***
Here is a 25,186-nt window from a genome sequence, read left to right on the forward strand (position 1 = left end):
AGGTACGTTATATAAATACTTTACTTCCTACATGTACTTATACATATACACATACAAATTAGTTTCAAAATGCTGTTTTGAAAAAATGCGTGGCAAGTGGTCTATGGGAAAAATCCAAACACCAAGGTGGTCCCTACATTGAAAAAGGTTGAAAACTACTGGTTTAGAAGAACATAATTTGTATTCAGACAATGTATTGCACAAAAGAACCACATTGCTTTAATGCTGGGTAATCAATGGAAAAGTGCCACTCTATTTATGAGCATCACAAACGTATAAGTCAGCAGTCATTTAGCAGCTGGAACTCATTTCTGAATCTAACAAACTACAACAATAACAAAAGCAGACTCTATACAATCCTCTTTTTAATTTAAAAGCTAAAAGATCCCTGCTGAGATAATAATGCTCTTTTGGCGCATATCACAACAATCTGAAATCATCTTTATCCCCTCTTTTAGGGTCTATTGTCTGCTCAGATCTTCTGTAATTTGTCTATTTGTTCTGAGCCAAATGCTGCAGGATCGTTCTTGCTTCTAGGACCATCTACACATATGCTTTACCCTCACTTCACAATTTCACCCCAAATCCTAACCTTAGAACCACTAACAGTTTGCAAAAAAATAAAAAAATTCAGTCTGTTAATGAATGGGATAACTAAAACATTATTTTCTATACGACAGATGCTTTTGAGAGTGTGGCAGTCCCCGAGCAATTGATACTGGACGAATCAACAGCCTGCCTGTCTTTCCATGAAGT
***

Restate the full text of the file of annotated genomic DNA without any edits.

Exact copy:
Here is a 25,186-nt window from a genome sequence, read left to right on the forward strand (position 1 = left end):
AGGTACGTTATATAAATACTTTACTTCCTACATGTACTTATACATATACACATACAAATTAGTTTCAAAATGCTGTTTTGAAAAAATGCGTGGCAAGTGGTCTATGGGAAAAATCCAAACACCAAGGTGGTCCCTACATTGAAAAAGGTTGAAAACTACTGGTTTAGAAGAACATAATTTGTATTCAGACAATGTATTGCACAAAAGAACCACATTGCTTTAATGCTGGGTAATCAATGGAAAAGTGCCACTCTATTTATGAGCATCACAAACGTATAAGTCAGCAGTCATTTAGCAGCTGGAACTCATTTCTGAATCTAACAAACTACAACAATAACAAAAGCAGACTCTATACAATCCTCTTTTTAATTTAAAAGCTAAAAGATCCCTGCTGAGATAATAATGCTCTTTTGGCGCATATCACAACAATCTGAAATCATCTTTATCCCCTCTTTTAGGGTCTATTGTCTGCTCAGATCTTCTGTAATTTGTCTATTTGTTCTGAGCCAAATGCTGCAGGATCGTTCTTGCTTCTAGGACCATCTACACATATGCTTTACCCTCACTTCACAATTTCACCCCAAATCCTAACCTTAGAACCACTAACAGTTTGCAAAAAAATAAAAAAATTCAGTCTGTTAATGAATGGGATAACTAAAACATTATTTTCTATACGACAGATGCTTTTGAGAGTGTGGCAGTCCCCGAGCAATTGATACTGGACGAATCAACAGCCTGCCTGTCTTTCCATGAAGT